On further reflection, however, I think there is hope and we are making a difference. An enormous amount has changed in museum practice since those comments were made, and I believe this has come about as a result of external pressures (eg. changing funding models and growing audience expectations) as well as internal advocacy and programming, often led by Learning departments, with the support of visionary directors. Audiences today expect and demand high-quality and varied user experiences, with a premium placed on socialising with friends and family. Forgo the inclusion of a cafe or a family offer at your peril. To illustrate just how much has changed, I also enjoyed this comment in Museum International, dating back to 1963: ‘Museums are tiring places and rest areas, preferably where smoking is permitted, are essential.’ (4) So the pace may be gradual, even glacial, but if we step back far enough and take the long view, positive change is happening.
I realise that the very concept of progress lost all credibility when Post-Modernism rocked up in the 1970s with its ‘well, it depends’ view of the world. One woman’s idea of improvement will always be another woman’s idea of backsliding. One woman’s socially-inclusive, participatory museum will always be another woman’s child-infested, barbarian-overrun hellhole. But surely it’s human nature to want things to be better as time passes? Surely breaking down barriers to the arts and creating museums that are more relevant to more people is a good thing? Would we not function better as a society if more people felt entitled to, and had access to, the arts, and found a voice through creative expression? Some would say yes, others would think I’ve loaded the dice and am only seeking self-serving answers.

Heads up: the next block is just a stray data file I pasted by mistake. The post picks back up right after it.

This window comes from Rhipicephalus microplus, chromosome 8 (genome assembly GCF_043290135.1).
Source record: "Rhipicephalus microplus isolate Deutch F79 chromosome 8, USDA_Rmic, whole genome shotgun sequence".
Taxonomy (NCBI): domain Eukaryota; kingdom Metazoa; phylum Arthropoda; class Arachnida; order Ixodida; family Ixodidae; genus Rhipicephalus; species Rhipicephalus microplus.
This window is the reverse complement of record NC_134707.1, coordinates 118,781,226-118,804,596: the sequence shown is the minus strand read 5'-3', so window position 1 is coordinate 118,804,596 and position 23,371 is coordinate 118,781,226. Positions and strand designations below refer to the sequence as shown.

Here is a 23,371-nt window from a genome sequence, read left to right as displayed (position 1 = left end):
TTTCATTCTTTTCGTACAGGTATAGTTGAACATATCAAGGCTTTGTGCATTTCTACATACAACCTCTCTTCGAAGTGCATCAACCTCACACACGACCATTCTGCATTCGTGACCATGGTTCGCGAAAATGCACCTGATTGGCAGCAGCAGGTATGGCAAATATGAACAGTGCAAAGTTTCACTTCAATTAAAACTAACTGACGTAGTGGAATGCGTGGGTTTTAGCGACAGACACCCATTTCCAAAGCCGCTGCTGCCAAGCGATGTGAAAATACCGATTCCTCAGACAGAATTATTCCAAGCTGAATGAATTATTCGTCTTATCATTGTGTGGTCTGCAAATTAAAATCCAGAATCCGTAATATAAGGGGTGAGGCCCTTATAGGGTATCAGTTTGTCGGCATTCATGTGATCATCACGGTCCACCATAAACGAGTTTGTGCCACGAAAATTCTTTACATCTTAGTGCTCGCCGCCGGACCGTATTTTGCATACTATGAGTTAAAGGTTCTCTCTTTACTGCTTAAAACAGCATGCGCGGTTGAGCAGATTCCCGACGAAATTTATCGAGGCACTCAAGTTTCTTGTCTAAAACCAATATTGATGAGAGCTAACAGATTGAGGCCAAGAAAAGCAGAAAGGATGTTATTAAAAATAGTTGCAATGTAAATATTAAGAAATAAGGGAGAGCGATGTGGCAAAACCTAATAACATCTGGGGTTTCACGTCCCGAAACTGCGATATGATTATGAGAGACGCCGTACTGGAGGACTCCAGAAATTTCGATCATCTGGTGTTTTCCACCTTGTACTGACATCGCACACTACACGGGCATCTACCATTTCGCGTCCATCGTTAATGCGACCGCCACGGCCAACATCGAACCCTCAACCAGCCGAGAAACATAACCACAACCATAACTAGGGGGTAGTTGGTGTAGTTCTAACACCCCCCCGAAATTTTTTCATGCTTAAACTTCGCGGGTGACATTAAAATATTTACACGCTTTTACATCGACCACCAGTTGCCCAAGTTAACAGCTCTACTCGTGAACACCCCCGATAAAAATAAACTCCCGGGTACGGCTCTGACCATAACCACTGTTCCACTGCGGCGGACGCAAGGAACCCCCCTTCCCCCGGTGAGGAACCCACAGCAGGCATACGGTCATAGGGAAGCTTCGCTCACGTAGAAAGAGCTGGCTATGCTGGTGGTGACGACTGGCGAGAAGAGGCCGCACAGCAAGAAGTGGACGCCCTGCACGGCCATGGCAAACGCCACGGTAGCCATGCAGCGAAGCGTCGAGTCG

Perhaps it might be worth looking at progress from a slightly different angle; if the long view is too slow, there is always the ‘here and now’ to improve, starting with how we think about our own programmes. I’m still sifting through the interviews I conducted while in the US, and certain themes are consistently rising to the top. An attribute that many of my interviewees share is an enormous appetite for innovation. There is no resting on laurels with this lot. They put a huge amount of energy into programming that will surprise and inspire existing audiences, and make authentic connections with new audiences. On top of this, tightly refined learning and social outcomes are set for each strand, and, in a shocking move, they then test and evaluate those outcomes against visitor feedback. If the programme isn’t doing what they want it to, it’s either adapted or cut. Not rocket science, but just like healthy eating and exercise, we all know what we should be doing, but that’s not the same as actually doing it. The US museum educators I met are ruthless with their programmes, pruning back and reshaping often to ensure they are keeping in step with their audiences. Standing still in this environment is more akin to moving backwards.
So I think that’s probably enough metaphors for one blogpost. Do please get in touch with any interesting examples of progressive practice that you’d like to share.
NOTE: All of the quotes are from Museum International: Key Ideas in Museums and Heritage (1949-2004), No. 261-264, 2015. Page numbers refer to this issue. Dates refer to original publication; all articles appeared in earlier issues of Museum International.
Museums, Systems and Computers, by Duncan F Cameron, (1971, Vol.23, No.1) pp.39-44.
The Modern Museum: Requirements and Problems of a New Approach, (1976, Vol.28, No.3) by Hugues de Varine-Bohan, pp.76-87.
The Function of Natural History Museums, by J.W. Evans, (1963, Vol.16, No.4) pp.35-38.